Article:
Delhi has been ranked the most-polluted megacity for many years in a row by the World Health Organization’s annual list of dirtiest metropolises. The capital city has received criticism for not doing enough against the air pollution: its residents have marched for their right to breathe; its elected chief minister has called the city a “gas chamber”; airlines have cancelled their inbound flights to Delhi; and doctors have declared the city to be in a state of a medical emergency.
The city government has responded with policy efforts, including a dedicated “green budget” in recent years. It’s then puzzling why Delhi remains trapped in this unenviable distinction. As part of my research, I have documented how Delhi’s policies have squarely failed to check worsening air quality. The reason lies in less understood, rarely debated scientific factors—specifically, gaps in the identification of pollution sources, complex meteorology, and inaccurate modeling assumptions.
Developing effective strategies for better air quality management requires an inventory of all possible natural and man-made pollution sources as well as the prevailing meteorological conditions. A robust inventory involves spatial, temporal, and chemical constituents of various pollution sources, and the meteorological data include temperature, dew point, wind direction, wind speed, cloud cover, cloud layer(s), ceiling height, visibility, current weather, and precipitation amount. However, there are serious gaps across the board in the case of Delhi’s data collection. These limitations affect air quality forecast models, an essential part of air quality management.
The result is that policymakers and scientists are given widely varying estimates of pollution depending on the study.
There are two broad methods to estimate emission inventory to be able to figure out how much pollution is coming from each source in a city. One involves the collection of air samples from various locations and then quantification of each share of these sources. Another starts with monitoring the activities contributing to pollution (for instance, fuel consumption or construction) and then using models and meteorological parameters to understand where pollution is coming from in time and space.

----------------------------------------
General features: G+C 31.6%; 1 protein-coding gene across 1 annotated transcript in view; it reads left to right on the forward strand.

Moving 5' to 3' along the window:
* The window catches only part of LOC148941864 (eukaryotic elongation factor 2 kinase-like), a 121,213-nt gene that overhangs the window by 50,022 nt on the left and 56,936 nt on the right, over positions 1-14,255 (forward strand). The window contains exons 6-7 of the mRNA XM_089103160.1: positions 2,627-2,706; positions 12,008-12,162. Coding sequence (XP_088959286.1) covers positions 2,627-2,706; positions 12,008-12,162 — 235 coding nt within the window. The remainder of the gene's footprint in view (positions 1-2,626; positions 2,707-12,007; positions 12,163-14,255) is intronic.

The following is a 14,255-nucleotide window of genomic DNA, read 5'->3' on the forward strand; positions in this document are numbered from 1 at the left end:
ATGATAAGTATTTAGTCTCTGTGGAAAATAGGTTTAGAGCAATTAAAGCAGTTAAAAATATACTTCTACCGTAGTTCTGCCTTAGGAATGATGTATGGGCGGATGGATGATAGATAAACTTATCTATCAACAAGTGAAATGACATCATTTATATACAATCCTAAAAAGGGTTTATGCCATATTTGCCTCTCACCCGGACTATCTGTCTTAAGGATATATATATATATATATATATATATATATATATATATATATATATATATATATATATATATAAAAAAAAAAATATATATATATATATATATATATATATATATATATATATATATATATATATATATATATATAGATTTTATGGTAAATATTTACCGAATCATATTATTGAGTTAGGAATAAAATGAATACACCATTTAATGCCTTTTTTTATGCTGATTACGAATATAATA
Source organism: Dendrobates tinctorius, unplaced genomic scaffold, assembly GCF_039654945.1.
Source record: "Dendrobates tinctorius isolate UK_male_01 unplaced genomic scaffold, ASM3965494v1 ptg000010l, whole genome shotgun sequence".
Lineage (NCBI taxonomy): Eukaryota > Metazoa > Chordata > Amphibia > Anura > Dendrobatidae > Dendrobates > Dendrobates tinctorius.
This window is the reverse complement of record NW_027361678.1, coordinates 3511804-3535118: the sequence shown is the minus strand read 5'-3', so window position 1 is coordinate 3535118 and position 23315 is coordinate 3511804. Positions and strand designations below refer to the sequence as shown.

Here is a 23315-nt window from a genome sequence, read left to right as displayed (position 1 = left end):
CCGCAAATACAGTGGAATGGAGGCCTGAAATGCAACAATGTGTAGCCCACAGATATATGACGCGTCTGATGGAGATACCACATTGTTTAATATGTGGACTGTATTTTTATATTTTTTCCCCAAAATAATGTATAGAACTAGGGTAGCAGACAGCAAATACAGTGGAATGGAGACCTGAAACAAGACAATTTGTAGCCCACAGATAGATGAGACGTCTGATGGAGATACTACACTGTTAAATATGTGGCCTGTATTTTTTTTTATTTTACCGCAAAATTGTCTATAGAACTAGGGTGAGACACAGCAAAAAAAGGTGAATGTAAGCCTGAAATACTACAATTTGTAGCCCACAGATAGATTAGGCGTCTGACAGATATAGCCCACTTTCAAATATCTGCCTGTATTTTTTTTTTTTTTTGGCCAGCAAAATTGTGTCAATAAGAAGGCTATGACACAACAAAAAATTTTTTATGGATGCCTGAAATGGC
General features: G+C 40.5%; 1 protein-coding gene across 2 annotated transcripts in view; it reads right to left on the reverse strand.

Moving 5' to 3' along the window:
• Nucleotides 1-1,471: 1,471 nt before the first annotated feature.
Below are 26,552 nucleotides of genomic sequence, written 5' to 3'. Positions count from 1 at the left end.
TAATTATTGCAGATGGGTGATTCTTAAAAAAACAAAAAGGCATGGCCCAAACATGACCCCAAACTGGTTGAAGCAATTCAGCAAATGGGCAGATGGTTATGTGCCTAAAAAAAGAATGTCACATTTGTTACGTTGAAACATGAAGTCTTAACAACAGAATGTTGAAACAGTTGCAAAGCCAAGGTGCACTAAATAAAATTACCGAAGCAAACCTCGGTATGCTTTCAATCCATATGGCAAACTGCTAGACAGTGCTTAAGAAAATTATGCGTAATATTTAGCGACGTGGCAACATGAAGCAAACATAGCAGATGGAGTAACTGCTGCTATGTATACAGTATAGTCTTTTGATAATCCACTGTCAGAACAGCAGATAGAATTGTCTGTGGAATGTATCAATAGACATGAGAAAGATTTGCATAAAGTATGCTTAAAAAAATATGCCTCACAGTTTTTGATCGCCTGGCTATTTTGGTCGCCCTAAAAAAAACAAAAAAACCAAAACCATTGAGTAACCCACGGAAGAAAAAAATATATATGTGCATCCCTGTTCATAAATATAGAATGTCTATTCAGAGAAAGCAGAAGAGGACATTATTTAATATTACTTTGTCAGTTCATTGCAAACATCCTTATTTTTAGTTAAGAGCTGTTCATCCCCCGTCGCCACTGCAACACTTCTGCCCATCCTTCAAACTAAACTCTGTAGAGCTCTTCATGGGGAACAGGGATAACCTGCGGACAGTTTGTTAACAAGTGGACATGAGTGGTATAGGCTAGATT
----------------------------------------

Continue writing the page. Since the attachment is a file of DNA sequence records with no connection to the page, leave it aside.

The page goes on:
The problem with these two methods rests with Delhi’s diverse emissions sources—for example, industrial, commercial, residential, transportation, etc. Further, the nature of these emission sources changes throughout the year. The data-collection efforts used so far in government-commissioned studies don’t account for these complexities, nor do they factor in the contribution of unregulated and unaccounted sources. For instance, a recent study shows that during the summer about 74 percent of the particulate matter 2.5 micrometers in diameter or smaller comes from sources outside the city.
Even within the city, data collection is extremely limited. For example, the most comprehensive study done for Delhi to date was by IIT Kanpur, which uses only six hotspot locations for a limited period of the year. The result is that policymakers and scientists are given widely varying estimates of pollution depending on the study. Take the example of four different reports on the contribution of vehicles to Delhi’s particulate matter air pollution: the Government of India’s Ministry of Environment, Forest and Climate Change in 2000–01 found it was 72 percent; the National Environmental Engineering Research Institute in 2008 came to an estimate of 6.6 percent; the System of Air Quality and Weather Forecasting and Research in 2011 reported a 13-percent contribution from vehicles; and IIT Kanpur in 2016 found it to be 20 percent.
In addition to huge uncertainties in the pollution inventory, in the case of Delhi, the availability of meteorological data is also sparse because of the limited number of meteorological stations. Delhi Pollution Control Committee (DPCC) has only 23 stations as compared to London’s 97. Any errors in meteorological estimates can lead to errors in predicting concentrations of various pollutants, and might result in an incorrect policy analysis.
A better understanding of these scientific gaps is essential to solve Delhi’s perpetual air pollution crisis, and a robust understanding of what all sources contribute to the city’s poor air and prevailing meteorology is merely an essential first step. There are a number of unregulated industries in Delhi, making it difficult to assess their emissions. Further, sources of pollution are dynamic and year-round studies are needed. In the absence of reliable data, models rest upon outdated data and assumptions, which induces errors in air quality models’ output and adversely affects policy analysis and response.
Shekhar Chandra is a graduate student in Environmental Policy at MIT who studies science-based environmental policies in promoting sustainable development. Before coming to MIT, he worked with India’s National Planning Commission on energy, transport, and governance issues.